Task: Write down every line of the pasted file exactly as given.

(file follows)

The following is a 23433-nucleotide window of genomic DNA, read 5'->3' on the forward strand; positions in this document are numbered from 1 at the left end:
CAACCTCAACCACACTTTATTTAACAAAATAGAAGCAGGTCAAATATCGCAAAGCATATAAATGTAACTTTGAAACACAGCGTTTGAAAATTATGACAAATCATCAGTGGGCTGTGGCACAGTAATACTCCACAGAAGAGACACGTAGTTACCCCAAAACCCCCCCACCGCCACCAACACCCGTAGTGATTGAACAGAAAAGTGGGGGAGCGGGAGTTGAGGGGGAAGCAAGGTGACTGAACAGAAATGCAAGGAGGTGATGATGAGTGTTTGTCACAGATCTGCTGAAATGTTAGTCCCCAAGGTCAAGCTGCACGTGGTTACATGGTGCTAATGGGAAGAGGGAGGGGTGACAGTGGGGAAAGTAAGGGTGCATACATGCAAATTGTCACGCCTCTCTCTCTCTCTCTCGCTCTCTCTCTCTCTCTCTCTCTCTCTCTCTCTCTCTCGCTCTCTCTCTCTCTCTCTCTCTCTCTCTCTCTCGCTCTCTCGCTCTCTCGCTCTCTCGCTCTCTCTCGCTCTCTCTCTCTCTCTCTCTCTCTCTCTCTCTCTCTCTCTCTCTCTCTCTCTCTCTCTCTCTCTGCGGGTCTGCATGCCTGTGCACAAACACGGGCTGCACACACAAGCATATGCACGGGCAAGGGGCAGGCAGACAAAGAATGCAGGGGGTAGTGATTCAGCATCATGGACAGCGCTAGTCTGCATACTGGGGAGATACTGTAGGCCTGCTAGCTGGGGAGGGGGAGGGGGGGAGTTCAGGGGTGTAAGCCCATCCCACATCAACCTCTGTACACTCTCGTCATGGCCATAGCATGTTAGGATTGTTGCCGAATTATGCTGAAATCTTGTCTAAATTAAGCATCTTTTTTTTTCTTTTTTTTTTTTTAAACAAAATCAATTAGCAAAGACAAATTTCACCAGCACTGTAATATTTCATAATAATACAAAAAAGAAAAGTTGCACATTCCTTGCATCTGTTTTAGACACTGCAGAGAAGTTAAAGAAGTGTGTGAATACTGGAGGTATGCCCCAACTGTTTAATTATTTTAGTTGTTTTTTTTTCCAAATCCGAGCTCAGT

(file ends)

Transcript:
The following is a 23433-nucleotide window of genomic DNA, read 5'->3' on the forward strand; positions in this document are numbered from 1 at the left end:
CAACCTCAACCACACTTTATTTAACAAAATAGAAGCAGGTCAAATATCGCAAAGCATATAAATGTAACTTTGAAACACAGCGTTTGAAAATTATGACAAATCATCAGTGGGCTGTGGCACAGTAATACTCCACAGAAGAGACACGTAGTTACCCCAAAACCCCCCCACCGCCACCAACACCCGTAGTGATTGAACAGAAAAGTGGGGGAGCGGGAGTTGAGGGGGAAGCAAGGTGACTGAACAGAAATGCAAGGAGGTGATGATGAGTGTTTGTCACAGATCTGCTGAAATGTTAGTCCCCAAGGTCAAGCTGCACGTGGTTACATGGTGCTAATGGGAAGAGGGAGGGGTGACAGTGGGGAAAGTAAGGGTGCATACATGCAAATTGTCACGCCTCTCTCTCTCTCTCTCGCTCTCTCTCTCTCTCTCTCTCTCTCTCTCTCTCTCTCGCTCTCTCTCTCTCTCTCTCTCTCTCTCTCTCTCGCTCTCTCGCTCTCTCGCTCTCTCGCTCTCTCTCGCTCTCTCTCTCTCTCTCTCTCTCTCTCTCTCTCTCTCTCTCTCTCTCTCTCTCTCTCTCTCTCTGCGGGTCTGCATGCCTGTGCACAAACACGGGCTGCACACACAAGCATATGCACGGGCAAGGGGCAGGCAGACAAAGAATGCAGGGGGTAGTGATTCAGCATCATGGACAGCGCTAGTCTGCATACTGGGGAGATACTGTAGGCCTGCTAGCTGGGGAGGGGGAGGGGGGGAGTTCAGGGGTGTAAGCCCATCCCACATCAACCTCTGTACACTCTCGTCATGGCCATAGCATGTTAGGATTGTTGCCGAATTATGCTGAAATCTTGTCTAAATTAAGCATCTTTTTTTTTCTTTTTTTTTTTTTAAACAAAATCAATTAGCAAAGACAAATTTCACCAGCACTGTAATATTTCATAATAATACAAAAAAGAAAAGTTGCACATTCCTTGCATCTGTTTTAGACACTGCAGAGAAGTTAAAGAAGTGTGTGAATACTGGAGGTATGCCCCAACTGTTTAATTATTTTAGTTGTTTTTTTTTCCAAATCCGAGCTCAGT